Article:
There were exceptions. For example, when building jbig2dec, which I needed for mupdf, which I needed for zathura-pdf-mupdf (which is great for reading ebooks), if I used the Fedora 34 one, I would have to use dnf --nobest during the builddep part as it wanted the later jbig2dec and its libs and devel package. There is a jbig2dec-libs package but no devel or plain jbig2dec package. It gets pulled in during the dnf builddep step when installing girara. I was able to use the fc34 srpms for mupdf and zathura-pdf-mupdf, but used the fc36 srpm for jbig2dec. I could have used the fc34 one, but then I got messages that there was a conflict and to use it, use the --nobest option. Actually, mupdf itself can be used for epubs, but zathura does a better job, remembering your last position, etc.

The other exception was uchardet--one needs it and uchardet-devel to build the mpv rpm. Same issue--it looks for the newer version and says to use the fc34 version you have to use --nobest. So, for uchardet, I once again used the fc36 srpm with the fc34 mpv rpm which worked perfectly.

I am leaving the below as it was in late August, as we might have to go through the same thing for RHEL10 when it's released. However, as of August 28th, between epel and rpm fusion, there are now packages for zathura and mpv, though not mupdf and zathura-pdf-mupdf, so you no longer need to build zathura and girara, as both of them, and their devel packages, are available with dnf install.

You also no longer need the entire mpv section, as it's available from rpmfusion. As mentioned, a package for weechat is also now available.

So, summing up, this is what I installed to get a working openbox desktop with various applications that I frequently use.

Installed from repos with dnf -y install

This group has the main packages. I had to first enable the crb repo and install the epel-release as well as the rpmfusion free and non free repos. This next group may not be needed by most users. Most devel packages mentioned are to install dwm, another small window manager that I like, and the rest are for compiling rpms.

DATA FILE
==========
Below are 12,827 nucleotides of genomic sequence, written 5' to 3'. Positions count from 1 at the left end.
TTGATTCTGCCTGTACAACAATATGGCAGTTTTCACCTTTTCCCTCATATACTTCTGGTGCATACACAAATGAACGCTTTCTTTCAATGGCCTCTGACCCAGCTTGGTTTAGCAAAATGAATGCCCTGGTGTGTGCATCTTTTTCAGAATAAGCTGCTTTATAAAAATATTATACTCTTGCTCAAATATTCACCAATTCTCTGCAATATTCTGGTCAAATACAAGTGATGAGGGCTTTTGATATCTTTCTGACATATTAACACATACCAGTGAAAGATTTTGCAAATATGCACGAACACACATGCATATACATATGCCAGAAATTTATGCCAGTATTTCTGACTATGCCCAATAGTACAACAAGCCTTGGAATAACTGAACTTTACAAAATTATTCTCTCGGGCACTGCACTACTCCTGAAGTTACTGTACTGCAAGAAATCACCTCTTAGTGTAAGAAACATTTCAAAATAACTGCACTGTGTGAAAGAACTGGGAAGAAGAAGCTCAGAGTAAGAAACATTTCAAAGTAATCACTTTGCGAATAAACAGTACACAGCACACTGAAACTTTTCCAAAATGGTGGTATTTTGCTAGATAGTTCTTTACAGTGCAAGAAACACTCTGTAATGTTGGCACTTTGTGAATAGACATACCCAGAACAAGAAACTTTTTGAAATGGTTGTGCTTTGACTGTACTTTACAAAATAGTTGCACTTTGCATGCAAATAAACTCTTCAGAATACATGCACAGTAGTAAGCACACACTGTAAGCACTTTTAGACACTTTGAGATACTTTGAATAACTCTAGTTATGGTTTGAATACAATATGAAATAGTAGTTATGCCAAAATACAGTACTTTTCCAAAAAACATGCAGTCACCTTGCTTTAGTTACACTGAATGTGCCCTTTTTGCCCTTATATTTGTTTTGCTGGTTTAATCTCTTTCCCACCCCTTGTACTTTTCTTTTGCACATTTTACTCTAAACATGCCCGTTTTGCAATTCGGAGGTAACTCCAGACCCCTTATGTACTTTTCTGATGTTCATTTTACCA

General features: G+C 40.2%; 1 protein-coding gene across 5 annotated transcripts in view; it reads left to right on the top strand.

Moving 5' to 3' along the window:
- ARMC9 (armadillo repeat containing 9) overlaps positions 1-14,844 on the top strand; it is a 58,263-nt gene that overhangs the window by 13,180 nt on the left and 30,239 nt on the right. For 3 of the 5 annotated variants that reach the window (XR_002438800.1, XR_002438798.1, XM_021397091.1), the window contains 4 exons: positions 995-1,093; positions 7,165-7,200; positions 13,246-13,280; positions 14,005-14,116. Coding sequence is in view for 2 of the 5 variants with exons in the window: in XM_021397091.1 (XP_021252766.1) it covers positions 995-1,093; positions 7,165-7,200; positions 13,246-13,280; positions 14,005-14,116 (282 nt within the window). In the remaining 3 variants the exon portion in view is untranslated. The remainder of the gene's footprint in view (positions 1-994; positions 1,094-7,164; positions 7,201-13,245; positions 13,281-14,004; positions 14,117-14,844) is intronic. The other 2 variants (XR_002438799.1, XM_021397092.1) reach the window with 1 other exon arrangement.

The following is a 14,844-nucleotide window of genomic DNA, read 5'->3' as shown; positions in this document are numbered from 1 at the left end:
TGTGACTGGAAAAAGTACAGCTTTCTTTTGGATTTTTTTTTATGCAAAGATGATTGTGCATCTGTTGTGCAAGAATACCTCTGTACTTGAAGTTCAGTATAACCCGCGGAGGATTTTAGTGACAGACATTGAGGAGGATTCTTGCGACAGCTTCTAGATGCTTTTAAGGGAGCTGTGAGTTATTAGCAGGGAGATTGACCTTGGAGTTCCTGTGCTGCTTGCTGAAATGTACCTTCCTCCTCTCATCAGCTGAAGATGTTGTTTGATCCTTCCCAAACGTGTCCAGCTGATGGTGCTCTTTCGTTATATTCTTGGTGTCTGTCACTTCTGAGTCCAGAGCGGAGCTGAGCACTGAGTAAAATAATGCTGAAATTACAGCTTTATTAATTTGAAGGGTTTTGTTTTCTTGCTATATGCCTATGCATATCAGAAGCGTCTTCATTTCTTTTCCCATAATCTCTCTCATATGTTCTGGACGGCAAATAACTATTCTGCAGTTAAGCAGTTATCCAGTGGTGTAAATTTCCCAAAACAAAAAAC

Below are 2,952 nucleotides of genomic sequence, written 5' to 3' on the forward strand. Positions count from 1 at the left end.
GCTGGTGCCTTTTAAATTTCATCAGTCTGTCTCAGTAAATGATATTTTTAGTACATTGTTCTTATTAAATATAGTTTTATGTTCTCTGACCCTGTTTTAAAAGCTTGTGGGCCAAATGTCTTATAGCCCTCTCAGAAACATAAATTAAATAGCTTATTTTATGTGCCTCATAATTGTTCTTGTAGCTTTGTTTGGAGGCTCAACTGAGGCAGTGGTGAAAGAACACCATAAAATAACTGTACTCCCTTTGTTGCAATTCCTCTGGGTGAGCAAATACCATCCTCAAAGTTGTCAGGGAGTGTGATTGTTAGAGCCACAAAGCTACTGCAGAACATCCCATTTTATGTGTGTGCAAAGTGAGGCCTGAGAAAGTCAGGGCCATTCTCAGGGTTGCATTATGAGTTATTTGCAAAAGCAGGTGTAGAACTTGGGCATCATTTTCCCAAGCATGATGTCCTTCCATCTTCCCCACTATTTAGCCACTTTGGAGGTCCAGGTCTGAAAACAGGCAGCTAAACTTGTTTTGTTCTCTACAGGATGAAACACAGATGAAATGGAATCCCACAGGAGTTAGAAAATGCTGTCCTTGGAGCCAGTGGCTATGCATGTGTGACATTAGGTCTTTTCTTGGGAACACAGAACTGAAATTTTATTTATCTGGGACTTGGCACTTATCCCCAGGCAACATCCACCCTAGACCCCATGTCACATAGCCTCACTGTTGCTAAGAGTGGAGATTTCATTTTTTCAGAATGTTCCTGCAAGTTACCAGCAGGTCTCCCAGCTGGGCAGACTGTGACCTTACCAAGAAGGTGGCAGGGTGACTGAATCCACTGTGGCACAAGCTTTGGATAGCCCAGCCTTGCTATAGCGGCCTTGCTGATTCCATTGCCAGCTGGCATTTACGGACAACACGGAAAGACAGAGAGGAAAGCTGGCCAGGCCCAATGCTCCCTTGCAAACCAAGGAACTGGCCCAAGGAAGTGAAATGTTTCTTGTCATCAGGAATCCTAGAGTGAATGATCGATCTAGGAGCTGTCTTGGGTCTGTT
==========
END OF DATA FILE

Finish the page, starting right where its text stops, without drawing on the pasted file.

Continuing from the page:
Installed from SRPMS

As mentioned, I have a page on building from srpms here. Most of the srpms are gotten from rpmfind's Fedora 34 rpms. When it's not, I mention it, it's only in a couple of cases, jbig2dec and uchardet. In both cases, it's because some of what is needed is already in repos, but one needs to build from srpms to get the devel package, and using the Fedora 36 packages prevents conflicting package errors. This next group is needed for mpv. libdvdnav, libguess, and uchardet all need the development package installed as well. (uchardet is in the repos, but we need uchardet-devel which can only be gotten from the srpm). I also install the srpm (from Fedora 34) for msmtp to send mail. As mentioned above, I get getmail6 from pip, and install the repo for neomutt, linked above. I imagine as time goes on, most of these packages will become readily available. I might as well mention that I was able to install PySolFC, after enabling a copr repo.
sudo dnf copr enable sergiomb/pysol
sudo dnf install PySolFC

Note that this is a COPR repo and may not work for everyone, but it worked for me.

I subitted a bug report and it may be fixed by the time you see this.

I like the librewolf browser and have been using it on Alma9. There is a flatpak for it, though I've just enabled the Fedora repo for it and installed it with dnf --nobest. It works well, but these are all test machines and I wouldn't recommend anyone does this on a production machine. It's quite likely to break something sooner or later. But for those who want to try it, it works for me, though I can't, in good conscience, recommend this method. It's much safer to use the official flatpak version as mentioned on their site.